campaign very feebly.

The man behind the Warner’s Stores Social and Outing Club cocked
a polite but belligerent eye at this new enemy. I liked his looks
more than ever. This was a man who would fight it out on these
lines if it took all the summer.

“I have not the honour of this lady’s acquaintance,” he said,
smoothly, but with a gradually reddening eye. The Biggses, that
eye seemed to say, were loath to war upon women, but if the women
asked for it they could be men of iron, ruthless. “Might I ask who
this lady is?”

“This is our president.”

“Happy to meet you, ma’am.”

“Miss Ukridge,” added Mr. Prout, completing the introduction.

The name appeared to strike a chord in Mr. Biggs. He bent forward
and a gleam of triumph came into his eyes.

“Ukridge, did you say?”

“Miss Julia Ukridge.”

“Then it’s all right,” said Mr. Biggs, briskly. “There’s been no
mistake. I bought our tickets from a gentleman named Ukridge. I
got seven hundred at five bob apiece, reduction for taking a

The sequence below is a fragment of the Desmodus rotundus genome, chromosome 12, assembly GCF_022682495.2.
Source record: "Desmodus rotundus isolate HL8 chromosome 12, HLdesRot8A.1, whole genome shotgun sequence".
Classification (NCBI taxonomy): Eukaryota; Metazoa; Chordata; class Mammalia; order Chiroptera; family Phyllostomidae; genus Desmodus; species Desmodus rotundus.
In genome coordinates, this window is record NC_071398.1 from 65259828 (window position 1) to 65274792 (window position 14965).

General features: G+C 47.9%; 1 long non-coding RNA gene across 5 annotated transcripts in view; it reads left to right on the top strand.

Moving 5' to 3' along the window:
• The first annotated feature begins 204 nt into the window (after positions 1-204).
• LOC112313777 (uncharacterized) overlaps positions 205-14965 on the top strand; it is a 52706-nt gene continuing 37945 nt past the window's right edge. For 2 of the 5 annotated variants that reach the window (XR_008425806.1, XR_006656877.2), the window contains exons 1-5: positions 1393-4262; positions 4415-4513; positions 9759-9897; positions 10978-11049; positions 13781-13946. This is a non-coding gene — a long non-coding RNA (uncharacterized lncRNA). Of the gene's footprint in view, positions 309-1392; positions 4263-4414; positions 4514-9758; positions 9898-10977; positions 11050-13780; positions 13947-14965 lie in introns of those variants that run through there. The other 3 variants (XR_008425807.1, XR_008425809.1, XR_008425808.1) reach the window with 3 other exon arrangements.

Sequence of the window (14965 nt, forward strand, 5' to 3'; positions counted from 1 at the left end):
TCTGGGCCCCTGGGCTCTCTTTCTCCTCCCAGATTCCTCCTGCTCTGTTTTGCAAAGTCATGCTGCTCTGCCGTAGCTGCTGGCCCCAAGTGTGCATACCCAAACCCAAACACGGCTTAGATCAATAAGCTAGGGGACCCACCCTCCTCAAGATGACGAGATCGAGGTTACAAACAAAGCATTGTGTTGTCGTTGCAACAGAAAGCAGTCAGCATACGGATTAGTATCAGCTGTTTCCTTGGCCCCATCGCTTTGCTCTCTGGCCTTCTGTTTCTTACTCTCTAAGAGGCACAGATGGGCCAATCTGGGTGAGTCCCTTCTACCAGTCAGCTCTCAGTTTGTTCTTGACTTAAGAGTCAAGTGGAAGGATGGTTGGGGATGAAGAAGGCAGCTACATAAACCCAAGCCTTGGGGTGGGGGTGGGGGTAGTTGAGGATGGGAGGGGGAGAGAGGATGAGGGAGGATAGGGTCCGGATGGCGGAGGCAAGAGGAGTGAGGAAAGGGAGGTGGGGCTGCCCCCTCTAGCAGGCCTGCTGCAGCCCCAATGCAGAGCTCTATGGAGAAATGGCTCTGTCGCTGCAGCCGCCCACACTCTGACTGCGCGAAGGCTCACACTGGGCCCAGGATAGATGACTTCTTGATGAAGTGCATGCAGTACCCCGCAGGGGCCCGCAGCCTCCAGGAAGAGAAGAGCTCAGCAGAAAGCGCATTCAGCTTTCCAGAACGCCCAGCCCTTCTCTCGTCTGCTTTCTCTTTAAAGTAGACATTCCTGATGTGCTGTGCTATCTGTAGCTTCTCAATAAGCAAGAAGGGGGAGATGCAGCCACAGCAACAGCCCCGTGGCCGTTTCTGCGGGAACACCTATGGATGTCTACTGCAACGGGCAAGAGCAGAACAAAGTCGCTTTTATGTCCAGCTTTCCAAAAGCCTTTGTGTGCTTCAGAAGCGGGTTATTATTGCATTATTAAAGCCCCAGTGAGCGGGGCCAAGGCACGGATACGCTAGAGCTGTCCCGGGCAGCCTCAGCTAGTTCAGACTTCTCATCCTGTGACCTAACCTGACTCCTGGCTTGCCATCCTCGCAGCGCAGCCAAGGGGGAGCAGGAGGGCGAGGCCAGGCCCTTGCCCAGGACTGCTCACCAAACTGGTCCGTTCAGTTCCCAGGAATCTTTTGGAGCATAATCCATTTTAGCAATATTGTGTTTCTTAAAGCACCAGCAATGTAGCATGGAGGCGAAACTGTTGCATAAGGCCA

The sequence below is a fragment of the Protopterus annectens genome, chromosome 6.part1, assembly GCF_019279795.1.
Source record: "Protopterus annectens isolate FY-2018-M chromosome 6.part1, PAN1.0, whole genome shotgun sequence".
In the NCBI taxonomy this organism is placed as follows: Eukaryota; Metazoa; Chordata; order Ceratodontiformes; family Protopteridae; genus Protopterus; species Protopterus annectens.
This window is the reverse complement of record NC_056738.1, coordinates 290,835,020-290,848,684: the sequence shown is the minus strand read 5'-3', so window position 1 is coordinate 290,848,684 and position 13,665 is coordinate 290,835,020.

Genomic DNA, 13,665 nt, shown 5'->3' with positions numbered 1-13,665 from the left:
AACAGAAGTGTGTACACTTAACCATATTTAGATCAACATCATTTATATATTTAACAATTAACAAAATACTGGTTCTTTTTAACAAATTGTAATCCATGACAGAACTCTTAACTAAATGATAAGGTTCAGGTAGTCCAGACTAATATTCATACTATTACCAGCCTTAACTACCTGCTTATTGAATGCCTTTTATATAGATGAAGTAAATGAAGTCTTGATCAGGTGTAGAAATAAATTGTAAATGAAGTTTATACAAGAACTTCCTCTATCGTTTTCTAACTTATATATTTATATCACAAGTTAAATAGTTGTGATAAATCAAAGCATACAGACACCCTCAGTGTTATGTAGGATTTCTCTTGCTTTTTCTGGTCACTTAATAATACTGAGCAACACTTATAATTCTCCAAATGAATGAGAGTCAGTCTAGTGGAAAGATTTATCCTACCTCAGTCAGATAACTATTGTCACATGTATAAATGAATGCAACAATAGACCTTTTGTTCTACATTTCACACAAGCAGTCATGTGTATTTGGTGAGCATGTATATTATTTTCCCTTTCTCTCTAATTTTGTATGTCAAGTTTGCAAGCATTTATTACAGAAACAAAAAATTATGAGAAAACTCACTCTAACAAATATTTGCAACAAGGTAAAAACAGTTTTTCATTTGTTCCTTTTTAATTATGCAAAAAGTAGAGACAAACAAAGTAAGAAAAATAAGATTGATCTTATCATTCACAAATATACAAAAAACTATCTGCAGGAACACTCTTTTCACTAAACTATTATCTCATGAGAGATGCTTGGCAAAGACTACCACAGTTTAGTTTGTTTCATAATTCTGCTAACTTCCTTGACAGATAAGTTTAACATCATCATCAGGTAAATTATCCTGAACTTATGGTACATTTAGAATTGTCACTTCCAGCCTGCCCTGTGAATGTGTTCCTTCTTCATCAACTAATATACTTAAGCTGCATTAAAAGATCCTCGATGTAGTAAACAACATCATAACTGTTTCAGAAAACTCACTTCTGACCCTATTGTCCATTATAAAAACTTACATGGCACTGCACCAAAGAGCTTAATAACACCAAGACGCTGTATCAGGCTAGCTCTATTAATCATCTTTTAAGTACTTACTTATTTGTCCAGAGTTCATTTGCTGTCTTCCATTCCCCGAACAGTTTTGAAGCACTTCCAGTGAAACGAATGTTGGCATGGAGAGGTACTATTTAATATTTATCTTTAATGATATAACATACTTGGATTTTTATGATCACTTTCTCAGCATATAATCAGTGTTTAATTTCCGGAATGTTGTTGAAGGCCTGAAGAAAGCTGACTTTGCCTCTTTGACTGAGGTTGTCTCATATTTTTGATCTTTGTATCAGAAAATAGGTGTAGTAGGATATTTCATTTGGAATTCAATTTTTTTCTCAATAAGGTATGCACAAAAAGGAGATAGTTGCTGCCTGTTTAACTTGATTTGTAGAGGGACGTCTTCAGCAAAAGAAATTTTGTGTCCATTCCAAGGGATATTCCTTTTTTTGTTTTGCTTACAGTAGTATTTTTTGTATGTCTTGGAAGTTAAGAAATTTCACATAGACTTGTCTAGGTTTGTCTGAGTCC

quantity and ten per cent. discount for cash. If Mr. Ukridge acted
contrary to instructions, it’s too late to remedy the matter now.
You should have made it clear to him what you wanted him to do
before he went and did it.”

And with this extremely sound sentiment the honorary secretary of
the Warner’s Stores Social and Outing Club turned on the heel of
his shining dancing-pump and was gone. And I, too, sauntered away.
There seemed nothing to keep me. As I went, I looked over my
shoulder. The author of _Grey Myrtles_ appeared to be entering upon
the opening stages of what promised to be a painful _tête-à-tête_.
My heart bled for him. If ever a man was blameless Mr. Prout was,
but the president of the Pen and Ink Club was not the woman to
allow a trifle like that to stand in her way.